Wide Receivers, Slot Catch Percentage, 2010
|Rank||Player||Team||Slot Targets||Slot Rec||Slot Catch%|
Depth of Target
What’s a bit more interesting is a look at how far down the field these targets were coming. There were 20 receivers who were targeted at least 50 times while playing in the slot, and here’s the average distance of the ball thrown at them. What you get to see is how different teams use their players differently in the slot. Teams like St Louis and New England ask their slot men to attack with underneath routes, while teams like New Orleans and Pittsburgh tend to push seams and get their slot options moving upfield.
Wide Receivers, Slot Target Depth, 2010
|Rank||Player||Team||Depth of Target|
Yards Per Catch
That last list leads in quite nicely to the yards per catch portion of the piece, with those with the highest average depth of target also finishing with the highest yard per catch. Worth noting that the following list came about after editing it down to look at receivers who had at least 25 receptions from the slot, otherwise Mike Wallace, Johnny Knox and Desean Jackson would have runaway with this award, despite picking up relatively few slot receptions.
Wide Receivers, Slot Yards per Catch, 2010
Yards After The Catch
Which slot receivers helped out their quarterbacks the most with yards after the catch? Unsurprisingly we see familiar faces in Amendola, Welker, and Royal near the top. Again, it’s not really until you get to Marques Colston that you get a real “different” type of receiver when you consider he doesn’t run quite so many underneath routes in the Saints offense.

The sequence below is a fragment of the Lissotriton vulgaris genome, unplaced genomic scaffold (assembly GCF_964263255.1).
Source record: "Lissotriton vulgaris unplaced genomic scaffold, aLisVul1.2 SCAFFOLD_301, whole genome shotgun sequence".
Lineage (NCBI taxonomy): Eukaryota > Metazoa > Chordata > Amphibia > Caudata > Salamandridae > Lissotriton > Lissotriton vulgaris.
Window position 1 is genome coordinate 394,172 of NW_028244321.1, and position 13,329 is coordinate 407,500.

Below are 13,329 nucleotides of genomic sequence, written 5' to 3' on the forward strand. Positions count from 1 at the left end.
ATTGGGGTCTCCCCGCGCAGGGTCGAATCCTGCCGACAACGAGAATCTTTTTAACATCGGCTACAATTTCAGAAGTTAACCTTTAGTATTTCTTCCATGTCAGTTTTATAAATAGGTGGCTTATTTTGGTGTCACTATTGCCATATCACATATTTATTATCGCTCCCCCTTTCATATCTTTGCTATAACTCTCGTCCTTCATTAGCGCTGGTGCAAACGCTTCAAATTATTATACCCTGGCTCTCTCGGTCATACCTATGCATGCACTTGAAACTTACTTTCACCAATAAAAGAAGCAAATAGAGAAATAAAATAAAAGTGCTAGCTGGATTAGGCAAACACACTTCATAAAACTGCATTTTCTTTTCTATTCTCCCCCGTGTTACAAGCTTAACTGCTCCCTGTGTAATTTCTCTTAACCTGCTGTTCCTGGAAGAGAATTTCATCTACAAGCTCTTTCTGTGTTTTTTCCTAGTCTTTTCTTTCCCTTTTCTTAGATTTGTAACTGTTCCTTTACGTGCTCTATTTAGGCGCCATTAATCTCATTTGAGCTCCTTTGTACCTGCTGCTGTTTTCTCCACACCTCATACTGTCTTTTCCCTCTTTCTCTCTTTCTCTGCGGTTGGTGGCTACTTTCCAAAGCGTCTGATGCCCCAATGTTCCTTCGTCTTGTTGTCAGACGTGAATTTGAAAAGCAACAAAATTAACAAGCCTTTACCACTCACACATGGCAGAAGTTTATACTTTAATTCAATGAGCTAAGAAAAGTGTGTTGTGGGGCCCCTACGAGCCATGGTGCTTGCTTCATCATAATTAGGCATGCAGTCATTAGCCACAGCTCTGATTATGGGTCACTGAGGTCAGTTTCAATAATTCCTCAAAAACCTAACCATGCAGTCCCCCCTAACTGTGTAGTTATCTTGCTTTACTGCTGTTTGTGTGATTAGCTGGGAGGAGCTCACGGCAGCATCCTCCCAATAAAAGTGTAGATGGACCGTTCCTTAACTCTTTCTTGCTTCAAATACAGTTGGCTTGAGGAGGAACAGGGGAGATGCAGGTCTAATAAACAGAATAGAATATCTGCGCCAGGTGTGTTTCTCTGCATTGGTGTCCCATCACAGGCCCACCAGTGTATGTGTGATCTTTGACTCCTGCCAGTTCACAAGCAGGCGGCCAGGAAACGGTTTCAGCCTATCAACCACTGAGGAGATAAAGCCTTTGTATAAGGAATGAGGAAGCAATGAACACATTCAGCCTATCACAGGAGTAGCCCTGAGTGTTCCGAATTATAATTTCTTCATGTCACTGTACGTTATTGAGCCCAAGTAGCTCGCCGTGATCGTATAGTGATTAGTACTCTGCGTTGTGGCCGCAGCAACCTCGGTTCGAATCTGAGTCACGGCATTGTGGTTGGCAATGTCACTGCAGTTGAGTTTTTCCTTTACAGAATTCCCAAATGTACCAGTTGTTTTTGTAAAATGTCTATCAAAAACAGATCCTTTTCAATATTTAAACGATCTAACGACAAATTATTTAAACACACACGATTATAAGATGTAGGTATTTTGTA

Wide Receivers, Slot Yards After the Catch, 2010
After all that information, I’m a little bit tabled out, but there you have a pile of data that will be of interest to those intent on finding out just what players are doing damage from the slot. Guys like Danny Amendola and Wes Welker won’t come as a surprise to many, but even watching a lot of the Saints, it took me about 10 guesses before I realized Marques Colston had more slot yardage than any other (much to the delight of my tormentor-in-chief, Neil Hornsby, who had the data in hand).
Will the Saints’ use of Colston change the way other teams do things? Perhaps more will look to create that type of mismatch against defenses that don’t shift personnel to follow receivers. A successful formula in the NFL is soon to be mimicked.
The Saints, though, are a unique offense, and it wouldn’t simply be a case of putting a big, physical guy in the slot and expecting dividends. New Orleans has threats out of the backfield, and used players like Lance Moore lined-up outside to run their underneath routes and create more mismatch problems.
Still, it’s fun to see something different from teams, and it’s nice to have the information available to shine proper light on it.
PFF Fantasy guru, Mike Clay, also dove into the slot numbers recently. Check out his notes on the topic that were posted in PFF’s Fantasy section.
Follow Khaled on Twitter: @PFF_Khaled